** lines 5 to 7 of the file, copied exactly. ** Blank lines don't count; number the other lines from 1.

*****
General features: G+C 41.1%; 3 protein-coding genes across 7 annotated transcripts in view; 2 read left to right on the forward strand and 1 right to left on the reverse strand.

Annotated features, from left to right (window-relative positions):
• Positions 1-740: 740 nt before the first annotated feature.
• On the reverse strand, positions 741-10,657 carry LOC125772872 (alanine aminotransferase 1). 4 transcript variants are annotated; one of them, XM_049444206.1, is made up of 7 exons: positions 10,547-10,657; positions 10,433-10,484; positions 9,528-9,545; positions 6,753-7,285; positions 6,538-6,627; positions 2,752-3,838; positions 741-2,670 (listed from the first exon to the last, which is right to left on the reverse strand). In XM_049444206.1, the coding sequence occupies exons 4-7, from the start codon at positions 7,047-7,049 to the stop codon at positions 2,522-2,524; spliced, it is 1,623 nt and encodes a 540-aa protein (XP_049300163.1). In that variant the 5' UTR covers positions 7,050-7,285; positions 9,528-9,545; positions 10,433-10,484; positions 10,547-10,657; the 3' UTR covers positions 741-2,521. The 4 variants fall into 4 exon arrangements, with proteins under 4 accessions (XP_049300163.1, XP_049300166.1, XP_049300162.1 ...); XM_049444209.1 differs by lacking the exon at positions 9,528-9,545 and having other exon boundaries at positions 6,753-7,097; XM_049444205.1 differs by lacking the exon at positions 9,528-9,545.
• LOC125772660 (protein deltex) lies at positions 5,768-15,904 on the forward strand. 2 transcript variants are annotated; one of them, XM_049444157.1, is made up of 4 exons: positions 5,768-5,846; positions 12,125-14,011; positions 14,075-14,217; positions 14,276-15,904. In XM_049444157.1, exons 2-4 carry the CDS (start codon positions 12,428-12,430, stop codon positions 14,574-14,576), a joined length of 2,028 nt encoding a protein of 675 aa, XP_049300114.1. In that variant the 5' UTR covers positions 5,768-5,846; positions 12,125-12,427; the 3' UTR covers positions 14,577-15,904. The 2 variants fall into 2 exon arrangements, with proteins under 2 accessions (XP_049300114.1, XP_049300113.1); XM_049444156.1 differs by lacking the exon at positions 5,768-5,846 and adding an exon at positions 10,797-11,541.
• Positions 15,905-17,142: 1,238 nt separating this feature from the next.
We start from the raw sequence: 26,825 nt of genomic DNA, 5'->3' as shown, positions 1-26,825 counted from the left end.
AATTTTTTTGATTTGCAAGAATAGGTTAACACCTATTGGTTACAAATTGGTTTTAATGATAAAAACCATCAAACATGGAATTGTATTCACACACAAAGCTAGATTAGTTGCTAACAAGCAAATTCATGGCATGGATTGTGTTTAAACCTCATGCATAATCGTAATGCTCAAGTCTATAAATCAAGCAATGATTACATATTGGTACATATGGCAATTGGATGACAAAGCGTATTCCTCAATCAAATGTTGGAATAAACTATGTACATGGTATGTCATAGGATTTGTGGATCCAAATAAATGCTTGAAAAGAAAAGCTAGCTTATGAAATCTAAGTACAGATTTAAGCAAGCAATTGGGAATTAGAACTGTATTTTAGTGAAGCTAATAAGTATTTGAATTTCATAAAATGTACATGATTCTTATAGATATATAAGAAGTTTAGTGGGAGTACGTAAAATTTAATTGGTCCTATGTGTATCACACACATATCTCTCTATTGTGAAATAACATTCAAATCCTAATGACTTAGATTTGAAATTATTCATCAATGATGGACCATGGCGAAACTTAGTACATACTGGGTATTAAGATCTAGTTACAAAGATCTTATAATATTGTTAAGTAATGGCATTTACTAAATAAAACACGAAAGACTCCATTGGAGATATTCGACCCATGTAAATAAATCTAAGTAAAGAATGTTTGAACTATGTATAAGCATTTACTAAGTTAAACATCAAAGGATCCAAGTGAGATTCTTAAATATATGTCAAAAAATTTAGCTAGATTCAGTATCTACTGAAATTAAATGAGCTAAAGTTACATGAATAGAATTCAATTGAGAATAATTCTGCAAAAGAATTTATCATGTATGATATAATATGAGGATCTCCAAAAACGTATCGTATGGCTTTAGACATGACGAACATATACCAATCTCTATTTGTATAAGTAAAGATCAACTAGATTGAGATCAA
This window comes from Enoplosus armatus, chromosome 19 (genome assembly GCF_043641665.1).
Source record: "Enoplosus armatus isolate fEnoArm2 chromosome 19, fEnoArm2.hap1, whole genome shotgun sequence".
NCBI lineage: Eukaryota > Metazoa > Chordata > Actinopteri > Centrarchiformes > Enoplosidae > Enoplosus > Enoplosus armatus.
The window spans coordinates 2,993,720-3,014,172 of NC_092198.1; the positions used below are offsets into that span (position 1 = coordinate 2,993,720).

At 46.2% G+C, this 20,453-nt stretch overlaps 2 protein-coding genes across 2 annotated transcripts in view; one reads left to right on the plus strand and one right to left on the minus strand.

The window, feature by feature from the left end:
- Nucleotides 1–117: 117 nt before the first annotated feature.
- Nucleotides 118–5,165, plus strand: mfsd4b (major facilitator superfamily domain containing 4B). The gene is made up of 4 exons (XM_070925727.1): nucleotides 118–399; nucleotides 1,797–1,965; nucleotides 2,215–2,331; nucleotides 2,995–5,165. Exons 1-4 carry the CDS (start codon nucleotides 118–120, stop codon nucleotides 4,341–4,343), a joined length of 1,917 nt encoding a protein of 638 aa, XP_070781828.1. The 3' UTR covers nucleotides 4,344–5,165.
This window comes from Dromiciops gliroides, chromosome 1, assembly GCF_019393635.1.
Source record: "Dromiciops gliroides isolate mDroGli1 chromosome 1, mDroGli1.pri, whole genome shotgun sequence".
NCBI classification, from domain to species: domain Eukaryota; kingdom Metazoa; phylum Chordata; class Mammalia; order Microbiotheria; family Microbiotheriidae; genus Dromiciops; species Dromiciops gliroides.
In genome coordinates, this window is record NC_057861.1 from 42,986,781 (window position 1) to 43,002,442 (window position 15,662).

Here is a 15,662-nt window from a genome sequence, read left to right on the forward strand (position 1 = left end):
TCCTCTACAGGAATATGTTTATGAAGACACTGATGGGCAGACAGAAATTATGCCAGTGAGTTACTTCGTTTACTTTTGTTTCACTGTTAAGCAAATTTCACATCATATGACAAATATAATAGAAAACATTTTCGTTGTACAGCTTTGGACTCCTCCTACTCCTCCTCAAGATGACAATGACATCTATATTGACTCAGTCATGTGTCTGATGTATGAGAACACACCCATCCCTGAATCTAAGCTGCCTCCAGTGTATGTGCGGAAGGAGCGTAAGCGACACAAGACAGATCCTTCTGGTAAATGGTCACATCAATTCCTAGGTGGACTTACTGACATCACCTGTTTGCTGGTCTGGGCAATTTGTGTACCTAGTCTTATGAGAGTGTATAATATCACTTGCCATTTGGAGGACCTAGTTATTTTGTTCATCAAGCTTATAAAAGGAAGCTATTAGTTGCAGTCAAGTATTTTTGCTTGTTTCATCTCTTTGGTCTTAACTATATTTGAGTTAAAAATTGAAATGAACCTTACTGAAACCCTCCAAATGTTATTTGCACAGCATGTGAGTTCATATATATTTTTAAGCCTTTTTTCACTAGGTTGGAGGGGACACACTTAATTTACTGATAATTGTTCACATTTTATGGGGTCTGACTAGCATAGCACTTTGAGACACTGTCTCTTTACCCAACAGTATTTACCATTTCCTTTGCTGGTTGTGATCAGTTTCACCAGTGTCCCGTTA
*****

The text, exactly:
• LOC125772660 (protein deltex) lies at positions 5,768-15,904 on the forward strand. 2 transcript variants are annotated; one of them, XM_049444157.1, is made up of 4 exons: positions 5,768-5,846; positions 12,125-14,011; positions 14,075-14,217; positions 14,276-15,904. In XM_049444157.1, exons 2-4 carry the CDS (start codon positions 12,428-12,430, stop codon positions 14,574-14,576), a joined length of 2,028 nt encoding a protein of 675 aa, XP_049300114.1. In that variant the 5' UTR covers positions 5,768-5,846; positions 12,125-12,427; the 3' UTR covers positions 14,577-15,904. The 2 variants fall into 2 exon arrangements, with proteins under 2 accessions (XP_049300114.1, XP_049300113.1); XM_049444156.1 differs by lacking the exon at positions 5,768-5,846 and adding an exon at positions 10,797-11,541.
• Positions 15,905-17,142: 1,238 nt separating this feature from the next.
We start from the raw sequence: 26,825 nt of genomic DNA, 5'->3' as shown, positions 1-26,825 counted from the left end.